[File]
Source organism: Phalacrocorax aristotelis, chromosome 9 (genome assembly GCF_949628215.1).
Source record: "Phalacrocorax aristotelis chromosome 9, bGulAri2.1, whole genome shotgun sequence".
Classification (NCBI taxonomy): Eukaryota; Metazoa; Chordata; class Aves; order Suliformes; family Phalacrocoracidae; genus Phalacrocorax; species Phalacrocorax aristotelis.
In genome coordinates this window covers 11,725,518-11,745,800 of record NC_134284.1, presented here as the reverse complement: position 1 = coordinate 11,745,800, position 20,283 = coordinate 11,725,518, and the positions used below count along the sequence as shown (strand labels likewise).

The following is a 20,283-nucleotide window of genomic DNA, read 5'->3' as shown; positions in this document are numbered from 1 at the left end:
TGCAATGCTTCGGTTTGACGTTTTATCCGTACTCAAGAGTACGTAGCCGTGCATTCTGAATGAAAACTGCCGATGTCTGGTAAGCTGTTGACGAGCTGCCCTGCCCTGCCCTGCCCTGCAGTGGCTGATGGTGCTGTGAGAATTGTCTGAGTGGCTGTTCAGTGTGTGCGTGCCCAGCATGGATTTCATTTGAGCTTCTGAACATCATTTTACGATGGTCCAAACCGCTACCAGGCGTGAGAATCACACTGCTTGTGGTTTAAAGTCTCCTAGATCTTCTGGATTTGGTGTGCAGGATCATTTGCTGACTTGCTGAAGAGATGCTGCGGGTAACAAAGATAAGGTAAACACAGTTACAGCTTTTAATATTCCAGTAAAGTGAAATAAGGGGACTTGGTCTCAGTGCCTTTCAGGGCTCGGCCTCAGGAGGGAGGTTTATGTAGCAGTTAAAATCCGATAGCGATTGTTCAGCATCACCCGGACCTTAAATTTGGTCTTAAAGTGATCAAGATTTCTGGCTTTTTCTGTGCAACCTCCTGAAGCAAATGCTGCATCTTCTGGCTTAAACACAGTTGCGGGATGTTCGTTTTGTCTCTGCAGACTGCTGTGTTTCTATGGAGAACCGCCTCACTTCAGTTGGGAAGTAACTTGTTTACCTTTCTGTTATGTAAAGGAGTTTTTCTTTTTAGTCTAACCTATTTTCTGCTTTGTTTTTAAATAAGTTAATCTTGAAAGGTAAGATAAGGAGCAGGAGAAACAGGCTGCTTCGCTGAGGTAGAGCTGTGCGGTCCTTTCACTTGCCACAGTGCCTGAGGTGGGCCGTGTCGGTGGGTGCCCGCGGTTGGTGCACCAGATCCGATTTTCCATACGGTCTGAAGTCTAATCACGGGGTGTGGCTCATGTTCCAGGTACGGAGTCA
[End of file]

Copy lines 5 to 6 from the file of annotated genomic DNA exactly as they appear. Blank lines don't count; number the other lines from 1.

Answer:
The following is a 20,283-nucleotide window of genomic DNA, read 5'->3' as shown; positions in this document are numbered from 1 at the left end:
TGCAATGCTTCGGTTTGACGTTTTATCCGTACTCAAGAGTACGTAGCCGTGCATTCTGAATGAAAACTGCCGATGTCTGGTAAGCTGTTGACGAGCTGCCCTGCCCTGCCCTGCCCTGCAGTGGCTGATGGTGCTGTGAGAATTGTCTGAGTGGCTGTTCAGTGTGTGCGTGCCCAGCATGGATTTCATTTGAGCTTCTGAACATCATTTTACGATGGTCCAAACCGCTACCAGGCGTGAGAATCACACTGCTTGTGGTTTAAAGTCTCCTAGATCTTCTGGATTTGGTGTGCAGGATCATTTGCTGACTTGCTGAAGAGATGCTGCGGGTAACAAAGATAAGGTAAACACAGTTACAGCTTTTAATATTCCAGTAAAGTGAAATAAGGGGACTTGGTCTCAGTGCCTTTCAGGGCTCGGCCTCAGGAGGGAGGTTTATGTAGCAGTTAAAATCCGATAGCGATTGTTCAGCATCACCCGGACCTTAAATTTGGTCTTAAAGTGATCAAGATTTCTGGCTTTTTCTGTGCAACCTCCTGAAGCAAATGCTGCATCTTCTGGCTTAAACACAGTTGCGGGATGTTCGTTTTGTCTCTGCAGACTGCTGTGTTTCTATGGAGAACCGCCTCACTTCAGTTGGGAAGTAACTTGTTTACCTTTCTGTTATGTAAAGGAGTTTTTCTTTTTAGTCTAACCTATTTTCTGCTTTGTTTTTAAATAAGTTAATCTTGAAAGGTAAGATAAGGAGCAGGAGAAACAGGCTGCTTCGCTGAGGTAGAGCTGTGCGGTCCTTTCACTTGCCACAGTGCCTGAGGTGGGCCGTGTCGGTGGGTGCCCGCGGTTGGTGCACCAGATCCGATTTTCCATACGGTCTGAAGTCTAATCACGGGGTGTGGCTCATGTTCCAGGTACGGAGTCA